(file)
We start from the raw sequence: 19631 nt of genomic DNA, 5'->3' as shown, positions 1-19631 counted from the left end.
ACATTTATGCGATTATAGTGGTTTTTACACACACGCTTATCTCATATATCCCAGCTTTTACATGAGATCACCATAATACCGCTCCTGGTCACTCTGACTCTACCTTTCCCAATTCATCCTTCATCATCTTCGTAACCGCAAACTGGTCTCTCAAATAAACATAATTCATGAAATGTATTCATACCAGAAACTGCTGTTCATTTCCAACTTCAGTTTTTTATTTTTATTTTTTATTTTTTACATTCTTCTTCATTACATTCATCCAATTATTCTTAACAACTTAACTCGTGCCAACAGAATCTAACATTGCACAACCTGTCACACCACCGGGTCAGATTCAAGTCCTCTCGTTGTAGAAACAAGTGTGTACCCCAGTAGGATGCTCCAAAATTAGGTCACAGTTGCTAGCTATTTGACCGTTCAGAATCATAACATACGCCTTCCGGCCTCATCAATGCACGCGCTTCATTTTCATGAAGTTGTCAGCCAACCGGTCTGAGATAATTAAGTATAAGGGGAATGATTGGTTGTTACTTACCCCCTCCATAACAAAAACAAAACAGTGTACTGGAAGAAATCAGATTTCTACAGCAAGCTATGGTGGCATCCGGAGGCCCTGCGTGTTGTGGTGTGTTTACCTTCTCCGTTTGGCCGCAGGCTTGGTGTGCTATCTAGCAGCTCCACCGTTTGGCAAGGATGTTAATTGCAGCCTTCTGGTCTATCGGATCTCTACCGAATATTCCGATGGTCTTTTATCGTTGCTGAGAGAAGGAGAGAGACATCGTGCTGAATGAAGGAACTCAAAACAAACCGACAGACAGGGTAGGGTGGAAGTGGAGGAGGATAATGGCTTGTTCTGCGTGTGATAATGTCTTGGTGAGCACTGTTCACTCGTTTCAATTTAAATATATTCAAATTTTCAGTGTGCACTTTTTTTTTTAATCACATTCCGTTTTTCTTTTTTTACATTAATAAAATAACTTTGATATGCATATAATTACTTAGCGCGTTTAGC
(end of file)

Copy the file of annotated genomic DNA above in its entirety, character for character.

We start from the raw sequence: 19631 nt of genomic DNA, 5'->3' as shown, positions 1-19631 counted from the left end.
ACATTTATGCGATTATAGTGGTTTTTACACACACGCTTATCTCATATATCCCAGCTTTTACATGAGATCACCATAATACCGCTCCTGGTCACTCTGACTCTACCTTTCCCAATTCATCCTTCATCATCTTCGTAACCGCAAACTGGTCTCTCAAATAAACATAATTCATGAAATGTATTCATACCAGAAACTGCTGTTCATTTCCAACTTCAGTTTTTTATTTTTATTTTTTATTTTTTACATTCTTCTTCATTACATTCATCCAATTATTCTTAACAACTTAACTCGTGCCAACAGAATCTAACATTGCACAACCTGTCACACCACCGGGTCAGATTCAAGTCCTCTCGTTGTAGAAACAAGTGTGTACCCCAGTAGGATGCTCCAAAATTAGGTCACAGTTGCTAGCTATTTGACCGTTCAGAATCATAACATACGCCTTCCGGCCTCATCAATGCACGCGCTTCATTTTCATGAAGTTGTCAGCCAACCGGTCTGAGATAATTAAGTATAAGGGGAATGATTGGTTGTTACTTACCCCCTCCATAACAAAAACAAAACAGTGTACTGGAAGAAATCAGATTTCTACAGCAAGCTATGGTGGCATCCGGAGGCCCTGCGTGTTGTGGTGTGTTTACCTTCTCCGTTTGGCCGCAGGCTTGGTGTGCTATCTAGCAGCTCCACCGTTTGGCAAGGATGTTAATTGCAGCCTTCTGGTCTATCGGATCTCTACCGAATATTCCGATGGTCTTTTATCGTTGCTGAGAGAAGGAGAGAGACATCGTGCTGAATGAAGGAACTCAAAACAAACCGACAGACAGGGTAGGGTGGAAGTGGAGGAGGATAATGGCTTGTTCTGCGTGTGATAATGTCTTGGTGAGCACTGTTCACTCGTTTCAATTTAAATATATTCAAATTTTCAGTGTGCACTTTTTTTTTTAATCACATTCCGTTTTTCTTTTTTTACATTAATAAAATAACTTTGATATGCATATAATTACTTAGCGCGTTTAGC